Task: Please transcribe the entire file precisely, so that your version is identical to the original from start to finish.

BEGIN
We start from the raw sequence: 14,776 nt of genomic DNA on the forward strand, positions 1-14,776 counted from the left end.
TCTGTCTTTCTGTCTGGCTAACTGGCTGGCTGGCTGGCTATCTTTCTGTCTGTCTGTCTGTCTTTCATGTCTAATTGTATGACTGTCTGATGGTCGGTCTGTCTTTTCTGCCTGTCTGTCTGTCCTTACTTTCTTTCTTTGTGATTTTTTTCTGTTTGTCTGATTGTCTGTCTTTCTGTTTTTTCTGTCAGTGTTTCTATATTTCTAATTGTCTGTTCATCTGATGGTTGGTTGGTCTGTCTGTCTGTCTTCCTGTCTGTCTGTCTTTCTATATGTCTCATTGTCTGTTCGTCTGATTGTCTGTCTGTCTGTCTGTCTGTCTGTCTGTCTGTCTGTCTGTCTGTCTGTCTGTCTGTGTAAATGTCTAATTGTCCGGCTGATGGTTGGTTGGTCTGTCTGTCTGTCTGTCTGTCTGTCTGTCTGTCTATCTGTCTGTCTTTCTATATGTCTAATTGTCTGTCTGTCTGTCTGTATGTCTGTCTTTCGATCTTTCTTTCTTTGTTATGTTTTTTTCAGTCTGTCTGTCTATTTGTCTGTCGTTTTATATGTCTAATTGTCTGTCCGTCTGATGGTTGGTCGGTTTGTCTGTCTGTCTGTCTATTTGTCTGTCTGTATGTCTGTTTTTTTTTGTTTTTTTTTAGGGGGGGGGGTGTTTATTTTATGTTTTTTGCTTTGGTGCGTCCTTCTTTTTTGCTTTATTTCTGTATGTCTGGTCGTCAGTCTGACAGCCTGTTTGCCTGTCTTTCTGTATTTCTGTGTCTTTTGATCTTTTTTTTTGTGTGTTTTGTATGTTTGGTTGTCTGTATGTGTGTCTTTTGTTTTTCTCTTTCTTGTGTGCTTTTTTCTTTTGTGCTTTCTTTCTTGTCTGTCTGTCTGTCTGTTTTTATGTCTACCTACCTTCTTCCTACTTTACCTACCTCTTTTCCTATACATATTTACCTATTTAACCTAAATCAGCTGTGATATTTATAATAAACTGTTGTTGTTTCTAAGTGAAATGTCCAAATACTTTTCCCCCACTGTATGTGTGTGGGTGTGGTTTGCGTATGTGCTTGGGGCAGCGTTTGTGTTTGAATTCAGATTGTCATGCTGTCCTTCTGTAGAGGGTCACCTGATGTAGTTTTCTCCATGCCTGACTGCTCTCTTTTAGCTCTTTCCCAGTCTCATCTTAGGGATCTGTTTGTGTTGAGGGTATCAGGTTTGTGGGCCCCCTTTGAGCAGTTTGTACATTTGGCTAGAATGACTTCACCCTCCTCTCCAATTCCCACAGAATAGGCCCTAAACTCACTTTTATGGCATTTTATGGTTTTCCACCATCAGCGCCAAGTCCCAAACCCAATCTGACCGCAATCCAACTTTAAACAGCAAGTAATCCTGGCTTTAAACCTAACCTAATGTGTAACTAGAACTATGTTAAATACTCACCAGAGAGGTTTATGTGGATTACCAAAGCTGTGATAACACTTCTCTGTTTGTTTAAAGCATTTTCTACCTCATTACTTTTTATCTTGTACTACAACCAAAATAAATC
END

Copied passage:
We start from the raw sequence: 14,776 nt of genomic DNA on the forward strand, positions 1-14,776 counted from the left end.
TCTGTCTTTCTGTCTGGCTAACTGGCTGGCTGGCTGGCTATCTTTCTGTCTGTCTGTCTGTCTTTCATGTCTAATTGTATGACTGTCTGATGGTCGGTCTGTCTTTTCTGCCTGTCTGTCTGTCCTTACTTTCTTTCTTTGTGATTTTTTTCTGTTTGTCTGATTGTCTGTCTTTCTGTTTTTTCTGTCAGTGTTTCTATATTTCTAATTGTCTGTTCATCTGATGGTTGGTTGGTCTGTCTGTCTGTCTTCCTGTCTGTCTGTCTTTCTATATGTCTCATTGTCTGTTCGTCTGATTGTCTGTCTGTCTGTCTGTCTGTCTGTCTGTCTGTCTGTCTGTCTGTCTGTCTGTCTGTGTAAATGTCTAATTGTCCGGCTGATGGTTGGTTGGTCTGTCTGTCTGTCTGTCTGTCTGTCTGTCTGTCTATCTGTCTGTCTTTCTATATGTCTAATTGTCTGTCTGTCTGTCTGTATGTCTGTCTTTCGATCTTTCTTTCTTTGTTATGTTTTTTTCAGTCTGTCTGTCTATTTGTCTGTCGTTTTATATGTCTAATTGTCTGTCCGTCTGATGGTTGGTCGGTTTGTCTGTCTGTCTGTCTATTTGTCTGTCTGTATGTCTGTTTTTTTTTGTTTTTTTTTAGGGGGGGGGGTGTTTATTTTATGTTTTTTGCTTTGGTGCGTCCTTCTTTTTTGCTTTATTTCTGTATGTCTGGTCGTCAGTCTGACAGCCTGTTTGCCTGTCTTTCTGTATTTCTGTGTCTTTTGATCTTTTTTTTTGTGTGTTTTGTATGTTTGGTTGTCTGTATGTGTGTCTTTTGTTTTTCTCTTTCTTGTGTGCTTTTTTCTTTTGTGCTTTCTTTCTTGTCTGTCTGTCTGTCTGTTTTTATGTCTACCTACCTTCTTCCTACTTTACCTACCTCTTTTCCTATACATATTTACCTATTTAACCTAAATCAGCTGTGATATTTATAATAAACTGTTGTTGTTTCTAAGTGAAATGTCCAAATACTTTTCCCCCACTGTATGTGTGTGGGTGTGGTTTGCGTATGTGCTTGGGGCAGCGTTTGTGTTTGAATTCAGATTGTCATGCTGTCCTTCTGTAGAGGGTCACCTGATGTAGTTTTCTCCATGCCTGACTGCTCTCTTTTAGCTCTTTCCCAGTCTCATCTTAGGGATCTGTTTGTGTTGAGGGTATCAGGTTTGTGGGCCCCCTTTGAGCAGTTTGTACATTTGGCTAGAATGACTTCACCCTCCTCTCCAATTCCCACAGAATAGGCCCTAAACTCACTTTTATGGCATTTTATGGTTTTCCACCATCAGCGCCAAGTCCCAAACCCAATCTGACCGCAATCCAACTTTAAACAGCAAGTAATCCTGGCTTTAAACCTAACCTAATGTGTAACTAGAACTATGTTAAATACTCACCAGAGAGGTTTATGTGGATTACCAAAGCTGTGATAACACTTCTCTGTTTGTTTAAAGCATTTTCTACCTCATTACTTTTTATCTTGTACTACAACCAAAATAAATC